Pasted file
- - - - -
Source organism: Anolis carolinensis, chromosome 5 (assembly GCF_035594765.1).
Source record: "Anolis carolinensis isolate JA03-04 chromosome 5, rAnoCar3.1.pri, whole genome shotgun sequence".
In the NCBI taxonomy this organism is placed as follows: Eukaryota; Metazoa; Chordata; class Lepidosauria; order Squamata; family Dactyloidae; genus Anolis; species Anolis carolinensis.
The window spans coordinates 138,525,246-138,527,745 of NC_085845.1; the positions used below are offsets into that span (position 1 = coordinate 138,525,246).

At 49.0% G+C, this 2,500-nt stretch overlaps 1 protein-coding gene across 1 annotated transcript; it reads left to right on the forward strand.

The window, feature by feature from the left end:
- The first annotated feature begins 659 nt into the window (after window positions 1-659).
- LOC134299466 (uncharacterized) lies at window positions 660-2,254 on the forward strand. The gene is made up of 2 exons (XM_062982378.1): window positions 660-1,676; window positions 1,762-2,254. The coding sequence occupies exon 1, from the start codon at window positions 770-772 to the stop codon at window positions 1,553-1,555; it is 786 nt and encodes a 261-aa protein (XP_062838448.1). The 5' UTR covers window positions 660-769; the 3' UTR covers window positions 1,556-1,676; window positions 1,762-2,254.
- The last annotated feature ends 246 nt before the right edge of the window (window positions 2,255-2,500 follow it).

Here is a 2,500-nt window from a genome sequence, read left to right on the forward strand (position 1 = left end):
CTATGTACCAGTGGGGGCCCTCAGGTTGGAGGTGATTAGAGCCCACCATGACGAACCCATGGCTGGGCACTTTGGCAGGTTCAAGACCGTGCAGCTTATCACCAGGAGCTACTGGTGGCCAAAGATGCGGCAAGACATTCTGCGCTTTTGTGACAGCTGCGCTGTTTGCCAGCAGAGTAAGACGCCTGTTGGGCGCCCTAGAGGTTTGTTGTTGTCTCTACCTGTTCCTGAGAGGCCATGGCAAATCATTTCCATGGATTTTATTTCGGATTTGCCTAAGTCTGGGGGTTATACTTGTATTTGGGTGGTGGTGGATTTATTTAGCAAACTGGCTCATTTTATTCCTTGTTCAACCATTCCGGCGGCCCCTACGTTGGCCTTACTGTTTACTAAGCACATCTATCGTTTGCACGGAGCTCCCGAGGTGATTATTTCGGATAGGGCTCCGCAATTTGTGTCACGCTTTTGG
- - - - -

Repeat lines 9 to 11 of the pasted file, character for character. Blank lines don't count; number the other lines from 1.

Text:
- The last annotated feature ends 246 nt before the right edge of the window (window positions 2,255-2,500 follow it).

Here is a 2,500-nt window from a genome sequence, read left to right on the forward strand (position 1 = left end):
CTATGTACCAGTGGGGGCCCTCAGGTTGGAGGTGATTAGAGCCCACCATGACGAACCCATGGCTGGGCACTTTGGCAGGTTCAAGACCGTGCAGCTTATCACCAGGAGCTACTGGTGGCCAAAGATGCGGCAAGACATTCTGCGCTTTTGTGACAGCTGCGCTGTTTGCCAGCAGAGTAAGACGCCTGTTGGGCGCCCTAGAGGTTTGTTGTTGTCTCTACCTGTTCCTGAGAGGCCATGGCAAATCATTTCCATGGATTTTATTTCGGATTTGCCTAAGTCTGGGGGTTATACTTGTATTTGGGTGGTGGTGGATTTATTTAGCAAACTGGCTCATTTTATTCCTTGTTCAACCATTCCGGCGGCCCCTACGTTGGCCTTACTGTTTACTAAGCACATCTATCGTTTGCACGGAGCTCCCGAGGTGATTATTTCGGATAGGGCTCCGCAATTTGTGTCACGCTTTTGG